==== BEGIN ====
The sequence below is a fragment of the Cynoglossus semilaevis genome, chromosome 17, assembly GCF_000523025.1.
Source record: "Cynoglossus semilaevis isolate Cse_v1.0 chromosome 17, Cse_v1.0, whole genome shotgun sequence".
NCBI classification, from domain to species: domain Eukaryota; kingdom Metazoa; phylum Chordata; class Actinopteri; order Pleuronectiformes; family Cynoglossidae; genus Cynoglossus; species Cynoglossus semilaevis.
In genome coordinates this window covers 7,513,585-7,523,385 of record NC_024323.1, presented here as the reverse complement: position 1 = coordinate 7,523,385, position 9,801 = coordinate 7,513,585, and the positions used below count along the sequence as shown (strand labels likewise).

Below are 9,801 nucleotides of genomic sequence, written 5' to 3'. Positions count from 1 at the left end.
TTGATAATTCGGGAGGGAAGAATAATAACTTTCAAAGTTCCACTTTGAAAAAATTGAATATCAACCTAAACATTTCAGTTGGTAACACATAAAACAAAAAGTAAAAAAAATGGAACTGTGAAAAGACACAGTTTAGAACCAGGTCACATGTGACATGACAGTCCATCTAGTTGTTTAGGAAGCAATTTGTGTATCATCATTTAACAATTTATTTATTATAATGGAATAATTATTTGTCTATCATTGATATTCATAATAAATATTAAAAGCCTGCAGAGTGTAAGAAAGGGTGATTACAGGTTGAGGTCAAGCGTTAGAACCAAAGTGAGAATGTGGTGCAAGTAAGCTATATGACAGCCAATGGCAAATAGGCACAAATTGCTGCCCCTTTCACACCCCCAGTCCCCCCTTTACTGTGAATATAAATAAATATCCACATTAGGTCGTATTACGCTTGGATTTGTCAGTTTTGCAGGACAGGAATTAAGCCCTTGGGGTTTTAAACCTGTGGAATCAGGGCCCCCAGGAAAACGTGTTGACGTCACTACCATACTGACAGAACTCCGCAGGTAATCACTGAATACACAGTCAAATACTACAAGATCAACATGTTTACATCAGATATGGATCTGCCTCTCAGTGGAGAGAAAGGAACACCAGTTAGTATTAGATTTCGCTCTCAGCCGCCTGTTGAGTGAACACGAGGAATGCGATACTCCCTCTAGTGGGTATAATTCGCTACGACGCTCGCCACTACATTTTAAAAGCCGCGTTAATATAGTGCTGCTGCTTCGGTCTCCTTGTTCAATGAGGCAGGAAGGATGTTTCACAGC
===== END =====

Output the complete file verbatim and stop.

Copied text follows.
The sequence below is a fragment of the Cynoglossus semilaevis genome, chromosome 17, assembly GCF_000523025.1.
Source record: "Cynoglossus semilaevis isolate Cse_v1.0 chromosome 17, Cse_v1.0, whole genome shotgun sequence".
NCBI classification, from domain to species: domain Eukaryota; kingdom Metazoa; phylum Chordata; class Actinopteri; order Pleuronectiformes; family Cynoglossidae; genus Cynoglossus; species Cynoglossus semilaevis.
In genome coordinates this window covers 7,513,585-7,523,385 of record NC_024323.1, presented here as the reverse complement: position 1 = coordinate 7,523,385, position 9,801 = coordinate 7,513,585, and the positions used below count along the sequence as shown (strand labels likewise).

Below are 9,801 nucleotides of genomic sequence, written 5' to 3'. Positions count from 1 at the left end.
TTGATAATTCGGGAGGGAAGAATAATAACTTTCAAAGTTCCACTTTGAAAAAATTGAATATCAACCTAAACATTTCAGTTGGTAACACATAAAACAAAAAGTAAAAAAAATGGAACTGTGAAAAGACACAGTTTAGAACCAGGTCACATGTGACATGACAGTCCATCTAGTTGTTTAGGAAGCAATTTGTGTATCATCATTTAACAATTTATTTATTATAATGGAATAATTATTTGTCTATCATTGATATTCATAATAAATATTAAAAGCCTGCAGAGTGTAAGAAAGGGTGATTACAGGTTGAGGTCAAGCGTTAGAACCAAAGTGAGAATGTGGTGCAAGTAAGCTATATGACAGCCAATGGCAAATAGGCACAAATTGCTGCCCCTTTCACACCCCCAGTCCCCCCTTTACTGTGAATATAAATAAATATCCACATTAGGTCGTATTACGCTTGGATTTGTCAGTTTTGCAGGACAGGAATTAAGCCCTTGGGGTTTTAAACCTGTGGAATCAGGGCCCCCAGGAAAACGTGTTGACGTCACTACCATACTGACAGAACTCCGCAGGTAATCACTGAATACACAGTCAAATACTACAAGATCAACATGTTTACATCAGATATGGATCTGCCTCTCAGTGGAGAGAAAGGAACACCAGTTAGTATTAGATTTCGCTCTCAGCCGCCTGTTGAGTGAACACGAGGAATGCGATACTCCCTCTAGTGGGTATAATTCGCTACGACGCTCGCCACTACATTTTAAAAGCCGCGTTAATATAGTGCTGCTGCTTCGGTCTCCTTGTTCAATGAGGCAGGAAGGATGTTTCACAGC